When a man (sic) has once broken through the paper walls of everyday circumstance, those unsubstantial walls that hold so many of us securely imprisoned from the cradle to the grave, he has made a discovery. If the world does not please you, you can change it. You may change it to something more sinister and angry, to something more appalling, but it may be you will change it to something brighter, something more agreeable, and at the worst something much more interesting.'
I have quoted this passage from HG Wells, 'The History of Mr Polly' before, because it raises a delightful prospect.
On the first Thursday of the month, I have a rendezvous with my soul. I have to drive to South Wales to make the date, and when it's wet and dark, it IS a bit of a trek, but It's worth the effort.
There are ten of us in our Contemplative Prayer group. We eat supper together, then we sit in silence for twenty minutes. We stop. Doing, thinking, striving, worrying, planning, hoping, praying, believing... Stopped.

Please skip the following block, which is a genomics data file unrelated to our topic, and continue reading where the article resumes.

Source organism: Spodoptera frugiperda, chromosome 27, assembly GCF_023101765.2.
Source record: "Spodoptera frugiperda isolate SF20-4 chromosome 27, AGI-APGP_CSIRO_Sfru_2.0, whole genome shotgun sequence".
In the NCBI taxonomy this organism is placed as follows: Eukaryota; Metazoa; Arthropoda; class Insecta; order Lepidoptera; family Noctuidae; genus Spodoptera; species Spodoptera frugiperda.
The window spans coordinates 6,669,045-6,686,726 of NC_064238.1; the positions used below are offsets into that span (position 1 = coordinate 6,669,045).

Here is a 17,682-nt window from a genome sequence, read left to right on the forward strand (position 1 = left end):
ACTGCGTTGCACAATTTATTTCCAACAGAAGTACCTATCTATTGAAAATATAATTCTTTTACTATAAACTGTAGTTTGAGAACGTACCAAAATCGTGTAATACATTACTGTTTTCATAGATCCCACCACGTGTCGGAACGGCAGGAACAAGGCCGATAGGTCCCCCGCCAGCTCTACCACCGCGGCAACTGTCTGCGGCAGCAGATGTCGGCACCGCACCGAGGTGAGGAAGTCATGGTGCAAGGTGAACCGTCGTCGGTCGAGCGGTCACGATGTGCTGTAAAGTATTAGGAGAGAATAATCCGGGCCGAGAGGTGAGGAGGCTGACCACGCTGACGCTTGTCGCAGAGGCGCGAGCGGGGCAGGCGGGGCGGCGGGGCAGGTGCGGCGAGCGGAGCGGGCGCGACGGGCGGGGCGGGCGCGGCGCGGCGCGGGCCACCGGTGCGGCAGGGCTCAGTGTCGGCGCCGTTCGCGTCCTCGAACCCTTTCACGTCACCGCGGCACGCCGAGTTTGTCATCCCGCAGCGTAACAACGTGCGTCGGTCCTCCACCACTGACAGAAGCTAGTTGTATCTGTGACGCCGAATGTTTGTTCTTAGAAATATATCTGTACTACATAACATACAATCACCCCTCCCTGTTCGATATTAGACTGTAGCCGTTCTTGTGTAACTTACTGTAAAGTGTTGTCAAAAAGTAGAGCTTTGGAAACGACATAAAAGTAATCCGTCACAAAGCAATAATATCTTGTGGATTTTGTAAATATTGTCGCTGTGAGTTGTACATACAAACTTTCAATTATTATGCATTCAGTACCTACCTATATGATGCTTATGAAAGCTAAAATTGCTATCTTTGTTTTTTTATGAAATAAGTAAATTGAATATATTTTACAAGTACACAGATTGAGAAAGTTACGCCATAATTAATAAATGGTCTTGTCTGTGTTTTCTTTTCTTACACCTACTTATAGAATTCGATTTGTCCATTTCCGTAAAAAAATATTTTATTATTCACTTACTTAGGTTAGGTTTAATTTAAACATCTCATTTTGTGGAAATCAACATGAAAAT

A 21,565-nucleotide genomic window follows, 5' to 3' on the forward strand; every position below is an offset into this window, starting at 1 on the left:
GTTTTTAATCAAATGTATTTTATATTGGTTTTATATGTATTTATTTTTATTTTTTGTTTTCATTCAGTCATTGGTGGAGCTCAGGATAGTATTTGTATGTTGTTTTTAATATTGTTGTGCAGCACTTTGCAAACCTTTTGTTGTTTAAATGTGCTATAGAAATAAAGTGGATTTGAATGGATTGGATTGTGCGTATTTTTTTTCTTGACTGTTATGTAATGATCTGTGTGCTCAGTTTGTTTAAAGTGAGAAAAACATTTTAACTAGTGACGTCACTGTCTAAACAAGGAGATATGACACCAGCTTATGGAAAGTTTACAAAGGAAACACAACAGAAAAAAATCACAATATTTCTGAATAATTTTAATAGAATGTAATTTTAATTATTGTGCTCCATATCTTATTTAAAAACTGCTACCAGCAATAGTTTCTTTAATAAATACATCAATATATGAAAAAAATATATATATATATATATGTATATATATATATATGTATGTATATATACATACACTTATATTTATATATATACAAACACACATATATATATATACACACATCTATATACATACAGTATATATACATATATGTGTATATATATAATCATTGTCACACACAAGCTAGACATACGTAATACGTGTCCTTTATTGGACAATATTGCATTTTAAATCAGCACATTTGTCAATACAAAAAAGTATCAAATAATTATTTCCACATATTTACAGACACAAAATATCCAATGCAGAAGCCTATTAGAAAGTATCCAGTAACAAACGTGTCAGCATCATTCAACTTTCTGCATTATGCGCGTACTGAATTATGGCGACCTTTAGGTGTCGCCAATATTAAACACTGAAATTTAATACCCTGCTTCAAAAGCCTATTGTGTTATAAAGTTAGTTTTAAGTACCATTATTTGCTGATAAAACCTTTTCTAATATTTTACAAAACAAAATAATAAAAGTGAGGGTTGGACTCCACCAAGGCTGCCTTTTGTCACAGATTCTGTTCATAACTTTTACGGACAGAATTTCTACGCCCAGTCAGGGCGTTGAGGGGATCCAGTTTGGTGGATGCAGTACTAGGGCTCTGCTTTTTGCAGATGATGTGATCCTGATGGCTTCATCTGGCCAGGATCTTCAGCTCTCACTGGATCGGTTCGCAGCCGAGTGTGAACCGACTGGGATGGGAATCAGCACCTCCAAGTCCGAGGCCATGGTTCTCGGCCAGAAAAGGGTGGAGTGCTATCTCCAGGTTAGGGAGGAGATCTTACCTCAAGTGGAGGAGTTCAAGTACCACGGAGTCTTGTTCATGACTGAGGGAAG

It's not easy, not always possible, but something emerges - the simple knowledge that it IS possible to stop.
So what? For twenty, often very long minutes, I put myself on hold. Everything I think I am, I lay down to rest in liminal space - a particular place, on the edge of being, that is pure life without the wearisome effort of having to live it.
What Mr Polly, in his ponderous way, invites me to do, twenty-one minutes after the singing-bowl rings, is to consider very carefully what I take up again.
My life, like yours, is great, and terrible, is pleasure and pain, is truth and make-believe... . Would I like to change some things? I would, yes I would... Will I? Not necessarily. But when I emerge from the silence of my deepest self, I know I have taken up, even the hardest things, voluntarily.